The lower Assembly consists of 150 members, each chosen from a single-member district. The Senate includes a varying number of members. The New York Constitution provides that the default membership be fifty members. However, it provides that if any county would by virtue of its population be entitled to more than three Senators, then the first three Senators would count towards the limit of fifty, while the remainder would be in addition to the fifty. Currently, there are twelve additional Senators (who are in terms of legislative power equal to any other Senators), making the total membership sixty-two. This accounts for the large percentage of the state population taken up by New York City and its suburbs (usually estimated at about 60%, depending on which counties are included as suburbs). Senate districts are currently between two and three times more populous than Assembly districts.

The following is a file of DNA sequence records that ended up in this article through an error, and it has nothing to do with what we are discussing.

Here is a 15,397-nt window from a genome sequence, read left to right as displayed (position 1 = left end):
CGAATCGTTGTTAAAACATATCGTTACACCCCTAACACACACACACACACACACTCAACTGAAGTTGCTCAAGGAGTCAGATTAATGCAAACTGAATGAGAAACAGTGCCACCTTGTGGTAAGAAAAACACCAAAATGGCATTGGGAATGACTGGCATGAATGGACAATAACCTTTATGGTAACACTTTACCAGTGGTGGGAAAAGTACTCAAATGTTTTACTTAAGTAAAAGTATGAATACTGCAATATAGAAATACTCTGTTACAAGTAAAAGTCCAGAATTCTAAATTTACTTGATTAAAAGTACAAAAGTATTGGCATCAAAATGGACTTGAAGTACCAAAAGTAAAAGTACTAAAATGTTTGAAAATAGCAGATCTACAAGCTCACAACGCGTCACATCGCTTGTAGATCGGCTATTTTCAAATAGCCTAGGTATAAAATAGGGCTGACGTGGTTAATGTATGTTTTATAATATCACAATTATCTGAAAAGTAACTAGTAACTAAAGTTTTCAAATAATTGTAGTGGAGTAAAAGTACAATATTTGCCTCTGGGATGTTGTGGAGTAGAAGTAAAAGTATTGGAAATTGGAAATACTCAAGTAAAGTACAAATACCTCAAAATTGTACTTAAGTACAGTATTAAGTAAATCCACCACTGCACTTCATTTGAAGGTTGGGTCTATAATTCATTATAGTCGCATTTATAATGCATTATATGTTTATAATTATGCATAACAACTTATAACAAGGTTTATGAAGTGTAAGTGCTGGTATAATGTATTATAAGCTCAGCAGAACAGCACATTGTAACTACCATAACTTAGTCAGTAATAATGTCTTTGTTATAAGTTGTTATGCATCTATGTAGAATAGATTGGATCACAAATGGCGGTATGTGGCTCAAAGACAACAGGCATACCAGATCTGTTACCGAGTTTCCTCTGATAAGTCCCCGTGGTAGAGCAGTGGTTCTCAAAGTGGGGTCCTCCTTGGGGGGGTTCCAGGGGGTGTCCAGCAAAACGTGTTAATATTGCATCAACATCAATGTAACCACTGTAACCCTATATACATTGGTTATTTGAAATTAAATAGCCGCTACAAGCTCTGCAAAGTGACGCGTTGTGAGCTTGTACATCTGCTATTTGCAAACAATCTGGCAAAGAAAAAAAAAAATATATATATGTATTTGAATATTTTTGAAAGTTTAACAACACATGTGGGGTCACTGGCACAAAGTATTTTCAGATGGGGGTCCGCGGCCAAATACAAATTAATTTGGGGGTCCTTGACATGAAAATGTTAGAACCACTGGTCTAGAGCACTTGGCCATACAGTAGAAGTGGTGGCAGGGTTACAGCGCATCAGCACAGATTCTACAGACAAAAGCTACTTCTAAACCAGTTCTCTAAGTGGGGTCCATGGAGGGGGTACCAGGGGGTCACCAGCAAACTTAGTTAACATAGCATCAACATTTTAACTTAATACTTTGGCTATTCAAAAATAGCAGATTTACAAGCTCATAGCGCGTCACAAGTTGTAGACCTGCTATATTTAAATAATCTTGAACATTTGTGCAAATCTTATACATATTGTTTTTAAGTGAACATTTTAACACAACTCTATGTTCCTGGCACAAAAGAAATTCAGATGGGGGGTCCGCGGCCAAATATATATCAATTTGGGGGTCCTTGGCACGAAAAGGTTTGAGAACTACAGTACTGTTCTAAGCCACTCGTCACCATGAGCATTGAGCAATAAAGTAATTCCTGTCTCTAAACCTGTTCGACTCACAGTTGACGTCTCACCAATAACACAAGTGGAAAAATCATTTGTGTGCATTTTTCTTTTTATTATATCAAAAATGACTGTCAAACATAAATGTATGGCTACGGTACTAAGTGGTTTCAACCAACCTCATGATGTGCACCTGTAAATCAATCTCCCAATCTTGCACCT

Each member represents an average of 312,550 residents, as of the 2010 Census.[27] After the 2000 Census, each member represented 306,072.[28]

Party As of May 2015
     Democratic Party 31
     Republican Party 32
Total 63

The chart below shows the partisan composition of the New York State Senate from 1992-2013.
Partisan composition of the New York State Senate.PNG


Each member represents an average of 129,187 residents, as of the 2010 Census.[27] After the 2000 Census, each member represented 126,510.[28]

Party As of May 2015
     Democratic Party 105
     Republican Party 44
     Vacancy 1
Total 150